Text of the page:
Spring World 2015

Conference & Exhibit

Attend The #1 BC/DR Event!

Fall Journal

Volume 27, Issue 4

Full Contents Now Available!

Advice From A Risk Detective

A blog that looks at how we can handle the commonest risks at home, at school, at work, online and on the road, written by the risk detective herself. The blog is an offshoot of Searle's first book, Advice From A Risk Detective.
Oct 08
2014

We need better checklists.

Posted by Annie Searle in Advice From A Risk Detective

Annie Searle

The Dallas hospital treating the Ebola patient has just announced that the patient died.

The Liberian public health and airport security personnel in Liberia did their jobs, and checked outgoing passengers at three distinct checkpoints.  But airport personnel can do little when patients lie or the patient didn't know that what was thought to be malaria was actually Ebola.

Jul 29
2014

Travel Risk Is High Right Now

Posted by Annie Searle in Advice From A Risk Detective

Annie Searle

It's not just that airplanes have been disappearing, or shot down, or that the infectious disease Ebola is out of control in parts of Africa, or that Tel Aviv travel was suspended by major airlines when shelling came too close to the airport . Travel risk has always been an issue for corporations whose employees are spread round the globe.  In this morning's New York Times article, Joe Sharkey goes inside a gathering of corporate travel managers to better understand their concerns, including legal and ethical risks, given the last week or so of travel events.

 

Jun 23
2014

More Advice From A Risk Detective

Posted by Annie Searle in Untagged 

Annie Searle

 I finished a new article on insider threats a couple of weeks ago.  You can find it on our website (www.anniesearle.com) in the Research section, under "Articles by Annie."

I am on my to New York City via Boston tomorrow morning.  I'll be participating again this year in the Global Risk Forum hosted at New York University.  The theme of the forum is regional resilience, against a variety of growing threats that even highly prepared organizations now have to monitor.  I've been asked to contribute remarks around how even resilient firms can up their game at this time.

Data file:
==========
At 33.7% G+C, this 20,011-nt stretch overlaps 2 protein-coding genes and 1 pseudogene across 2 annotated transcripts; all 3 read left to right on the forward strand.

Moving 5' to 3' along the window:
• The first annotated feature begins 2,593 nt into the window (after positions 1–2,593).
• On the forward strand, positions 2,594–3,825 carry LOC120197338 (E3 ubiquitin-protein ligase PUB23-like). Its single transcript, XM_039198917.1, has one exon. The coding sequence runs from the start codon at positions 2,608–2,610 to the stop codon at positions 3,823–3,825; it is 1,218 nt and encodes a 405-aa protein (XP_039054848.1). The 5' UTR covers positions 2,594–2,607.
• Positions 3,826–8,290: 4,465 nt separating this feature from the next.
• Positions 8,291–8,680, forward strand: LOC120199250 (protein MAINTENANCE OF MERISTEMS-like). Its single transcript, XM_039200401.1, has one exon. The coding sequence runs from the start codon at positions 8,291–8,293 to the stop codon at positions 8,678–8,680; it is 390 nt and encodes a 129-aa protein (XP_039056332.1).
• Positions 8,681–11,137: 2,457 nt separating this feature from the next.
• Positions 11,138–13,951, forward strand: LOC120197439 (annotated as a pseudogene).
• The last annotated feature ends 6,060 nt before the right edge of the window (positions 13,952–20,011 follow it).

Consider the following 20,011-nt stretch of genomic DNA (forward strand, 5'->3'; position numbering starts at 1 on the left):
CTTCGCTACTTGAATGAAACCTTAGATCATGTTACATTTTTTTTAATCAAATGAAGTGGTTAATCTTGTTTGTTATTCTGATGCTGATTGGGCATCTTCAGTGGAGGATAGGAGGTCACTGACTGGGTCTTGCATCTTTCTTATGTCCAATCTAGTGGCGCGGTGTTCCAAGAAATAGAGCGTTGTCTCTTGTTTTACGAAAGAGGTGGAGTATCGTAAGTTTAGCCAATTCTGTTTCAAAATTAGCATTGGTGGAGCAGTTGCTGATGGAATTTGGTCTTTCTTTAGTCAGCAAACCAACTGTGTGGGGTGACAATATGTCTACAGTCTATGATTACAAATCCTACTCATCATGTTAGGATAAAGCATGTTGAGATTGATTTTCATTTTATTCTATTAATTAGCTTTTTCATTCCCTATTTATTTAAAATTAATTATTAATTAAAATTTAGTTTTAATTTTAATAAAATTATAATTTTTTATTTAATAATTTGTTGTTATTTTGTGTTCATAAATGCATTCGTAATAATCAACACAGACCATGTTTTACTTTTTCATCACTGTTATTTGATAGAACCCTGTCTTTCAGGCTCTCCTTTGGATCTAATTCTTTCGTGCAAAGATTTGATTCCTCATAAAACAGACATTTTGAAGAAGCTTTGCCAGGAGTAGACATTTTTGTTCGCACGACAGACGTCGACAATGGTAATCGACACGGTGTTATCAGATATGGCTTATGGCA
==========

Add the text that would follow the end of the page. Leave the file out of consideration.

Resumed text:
Apr 18
2014

Take Off the Blinders

Posted by Annie Searle in Advice From A Risk Detective

Annie Searle

Mar 26
2014

Seattle Disasters

Posted by Annie Searle in Advice From A Risk Detective

Annie Searle

 

NTSB: Helicopter rotated 360 degrees before crash

 

Jan 21
2014

Winter Weather Tips from FEMA

Posted by Annie Searle in Advice From A Risk Detective

Annie Searle

Another big storm is bearing down on the East Coast  --  so I thought I would post a link to FEMA's winter weather tips.
The building blocks of the tips for winter weather apply to those of us in other parts of the country as well.
If you keep a stash of extra batteries on hand, you're also likely to have created a family emergency plan and even perhaps to have 5-7 days of emergency food, medicine and other supplies on hand.    If you haven't found the time to take care of those items yet, pick a day this next week and get after it!  Once you've established the basics, it's a simple matter to check out the supplies once a year, replace anything that might have expired, and perhaps add a few more items to your stash labeled for emergencies.
Meanwhile, our thoughts go out to those on the East Coast, who've already gone through this once this month.

Jan 07
2014

Mother Nature Shows Us Once Again Who Is In Charge

Posted by Annie Searle in Advice From A Risk Detective

Annie Searle

Our son was home from The University at Albany for two weeks in December to celebrate the holidays with us.


 Now he's back in school experiencing this kind of weather.

Dec 05
2013

Give Thanks Any Day

Posted by Annie Searle in Untagged 

Annie Searle